This blog is written in response to a generous and humbling offer by the urban anchor at the World Bank to present my book on the Evolution of Great World Cities (Kennedy, 2011). Having provided occasional assistance to the Bank over the past few years, I realized how big a challenge this may be. The Bank has brainpower akin to an Ivy League university, and is a large organization with so many endeavours that are hard for me to keep abreast of. Nonetheless, while tackling enormously complex development challenges, the clear objective of the Bank is to help with the elimination of poverty. Given that my book is primarily about stinking rich cities, there’s a chance that I could completely miss my audience! There again, the rapid rate of urbanization in the developing world provides such a huge opportunity to bring millions out of poverty, if planned well - and many cities in the developing world no doubt aspire to be great world cities.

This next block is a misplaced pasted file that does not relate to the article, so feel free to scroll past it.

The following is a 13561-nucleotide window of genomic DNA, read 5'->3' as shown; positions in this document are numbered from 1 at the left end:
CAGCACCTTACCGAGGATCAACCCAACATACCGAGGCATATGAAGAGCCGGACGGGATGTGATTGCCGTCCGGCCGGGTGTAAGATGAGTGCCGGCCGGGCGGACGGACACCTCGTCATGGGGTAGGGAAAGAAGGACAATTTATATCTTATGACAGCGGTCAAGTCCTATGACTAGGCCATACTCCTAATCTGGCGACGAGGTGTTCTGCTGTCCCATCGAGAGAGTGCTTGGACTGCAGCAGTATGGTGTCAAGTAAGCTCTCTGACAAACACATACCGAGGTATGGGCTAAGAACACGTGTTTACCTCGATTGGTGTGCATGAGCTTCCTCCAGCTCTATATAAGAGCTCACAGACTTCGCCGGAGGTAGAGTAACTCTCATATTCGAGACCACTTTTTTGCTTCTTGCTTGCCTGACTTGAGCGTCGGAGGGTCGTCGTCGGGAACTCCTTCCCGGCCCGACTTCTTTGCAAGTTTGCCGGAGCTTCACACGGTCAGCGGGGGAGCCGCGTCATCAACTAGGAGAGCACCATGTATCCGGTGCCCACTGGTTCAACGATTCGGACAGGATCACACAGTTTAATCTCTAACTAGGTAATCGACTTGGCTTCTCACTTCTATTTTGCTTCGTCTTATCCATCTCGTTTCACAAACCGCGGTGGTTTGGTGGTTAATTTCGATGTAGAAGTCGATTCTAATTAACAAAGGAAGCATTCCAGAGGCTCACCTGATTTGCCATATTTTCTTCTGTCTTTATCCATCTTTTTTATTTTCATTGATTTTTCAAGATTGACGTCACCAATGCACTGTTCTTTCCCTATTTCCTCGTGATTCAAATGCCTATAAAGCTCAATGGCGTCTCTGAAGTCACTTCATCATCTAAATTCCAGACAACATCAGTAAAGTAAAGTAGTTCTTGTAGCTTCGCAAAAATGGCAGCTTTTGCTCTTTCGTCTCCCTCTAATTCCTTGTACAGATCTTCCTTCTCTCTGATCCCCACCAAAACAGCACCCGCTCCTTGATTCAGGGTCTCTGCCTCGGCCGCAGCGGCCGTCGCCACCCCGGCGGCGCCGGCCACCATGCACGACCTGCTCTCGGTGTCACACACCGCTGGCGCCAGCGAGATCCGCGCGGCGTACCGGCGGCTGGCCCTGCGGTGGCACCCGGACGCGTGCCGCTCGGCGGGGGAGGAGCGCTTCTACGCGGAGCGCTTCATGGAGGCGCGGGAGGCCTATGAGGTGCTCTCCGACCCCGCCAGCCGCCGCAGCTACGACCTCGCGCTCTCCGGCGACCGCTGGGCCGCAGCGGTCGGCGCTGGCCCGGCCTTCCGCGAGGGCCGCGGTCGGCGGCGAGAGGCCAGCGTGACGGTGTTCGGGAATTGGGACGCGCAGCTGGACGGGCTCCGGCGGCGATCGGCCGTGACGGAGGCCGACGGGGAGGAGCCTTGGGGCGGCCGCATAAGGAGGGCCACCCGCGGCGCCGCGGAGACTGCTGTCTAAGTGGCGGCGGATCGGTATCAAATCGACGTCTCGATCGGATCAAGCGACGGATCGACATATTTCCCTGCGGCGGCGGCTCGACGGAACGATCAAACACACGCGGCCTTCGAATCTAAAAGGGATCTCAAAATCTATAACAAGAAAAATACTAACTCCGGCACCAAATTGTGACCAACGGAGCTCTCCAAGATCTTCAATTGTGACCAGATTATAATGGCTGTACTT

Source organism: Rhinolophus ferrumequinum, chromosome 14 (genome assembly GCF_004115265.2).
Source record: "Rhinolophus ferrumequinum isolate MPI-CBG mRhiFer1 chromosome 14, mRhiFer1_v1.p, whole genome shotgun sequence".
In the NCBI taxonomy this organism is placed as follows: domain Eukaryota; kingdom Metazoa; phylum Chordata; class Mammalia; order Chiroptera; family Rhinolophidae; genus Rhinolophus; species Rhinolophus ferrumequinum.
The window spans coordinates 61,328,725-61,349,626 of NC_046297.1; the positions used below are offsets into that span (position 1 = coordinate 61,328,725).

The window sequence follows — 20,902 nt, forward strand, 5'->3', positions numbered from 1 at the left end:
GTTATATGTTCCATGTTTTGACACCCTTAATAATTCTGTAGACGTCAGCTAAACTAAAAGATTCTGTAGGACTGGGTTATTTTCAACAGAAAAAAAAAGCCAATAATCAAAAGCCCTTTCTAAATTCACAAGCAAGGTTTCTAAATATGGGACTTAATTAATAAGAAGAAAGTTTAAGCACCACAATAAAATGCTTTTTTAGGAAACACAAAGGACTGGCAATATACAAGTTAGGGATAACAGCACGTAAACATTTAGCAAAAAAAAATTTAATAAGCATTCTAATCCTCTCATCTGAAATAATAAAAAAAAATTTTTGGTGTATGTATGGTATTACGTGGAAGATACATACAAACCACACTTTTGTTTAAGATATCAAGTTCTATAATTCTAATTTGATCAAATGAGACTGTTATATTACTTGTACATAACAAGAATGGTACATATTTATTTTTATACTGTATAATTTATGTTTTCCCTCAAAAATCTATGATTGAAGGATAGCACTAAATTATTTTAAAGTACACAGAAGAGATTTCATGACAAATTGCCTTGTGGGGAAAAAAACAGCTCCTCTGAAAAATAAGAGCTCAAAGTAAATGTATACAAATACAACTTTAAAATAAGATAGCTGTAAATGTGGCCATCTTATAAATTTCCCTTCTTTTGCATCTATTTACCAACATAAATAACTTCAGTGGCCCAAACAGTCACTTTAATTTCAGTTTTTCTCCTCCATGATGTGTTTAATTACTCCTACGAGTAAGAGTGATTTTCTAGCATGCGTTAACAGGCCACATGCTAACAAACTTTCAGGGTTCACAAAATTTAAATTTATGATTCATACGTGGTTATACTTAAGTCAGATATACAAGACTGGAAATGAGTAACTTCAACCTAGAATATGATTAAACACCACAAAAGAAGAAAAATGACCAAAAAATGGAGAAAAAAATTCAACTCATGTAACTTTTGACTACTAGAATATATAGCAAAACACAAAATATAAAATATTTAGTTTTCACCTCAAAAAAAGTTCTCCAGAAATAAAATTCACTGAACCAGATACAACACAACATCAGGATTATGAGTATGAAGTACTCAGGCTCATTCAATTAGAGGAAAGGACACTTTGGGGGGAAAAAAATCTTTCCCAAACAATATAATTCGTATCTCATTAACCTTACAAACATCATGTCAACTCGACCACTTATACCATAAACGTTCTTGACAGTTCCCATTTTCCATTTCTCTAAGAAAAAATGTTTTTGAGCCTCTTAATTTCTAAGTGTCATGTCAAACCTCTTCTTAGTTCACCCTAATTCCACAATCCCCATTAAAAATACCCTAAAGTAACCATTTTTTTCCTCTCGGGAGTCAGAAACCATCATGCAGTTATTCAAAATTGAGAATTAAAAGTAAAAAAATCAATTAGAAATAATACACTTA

One of the basic principles that I set down early in the book is that the wealth of a city should be measured by the net assets of its citizens, which primarily means by the value of residential real estate, business equity and other financial assets. This seems a straight forward measure, although it is complicated in the case of publicly owned housing, as municipal assets are not added in the calculation (as they are already captured through residential property values). Recognizing citizens’ assets to be the basic measure of wealth, it is apparent that establishing property rights and encouraging household savings both directly contribute to urban wealth. Property rights are necessary for real estate to be effectively valued. Despite all the challenges that surround ownership rights in illegal squatter settlements, for example, assigning and enforcing just property rights is fundamental to establishing wealth in cities. Saving is also critical too, and even though it seems tenuous to expect the world’s poorest families to save part of their meagre incomes, successes such as micro-finance schemes of urban poor community associations and savings groups suggest that it is possible (Dodman et al., 2009). Promoting community savings not only builds financial capacity, but may help develop social cohesion, empower citizens and render them more resilient to climate change.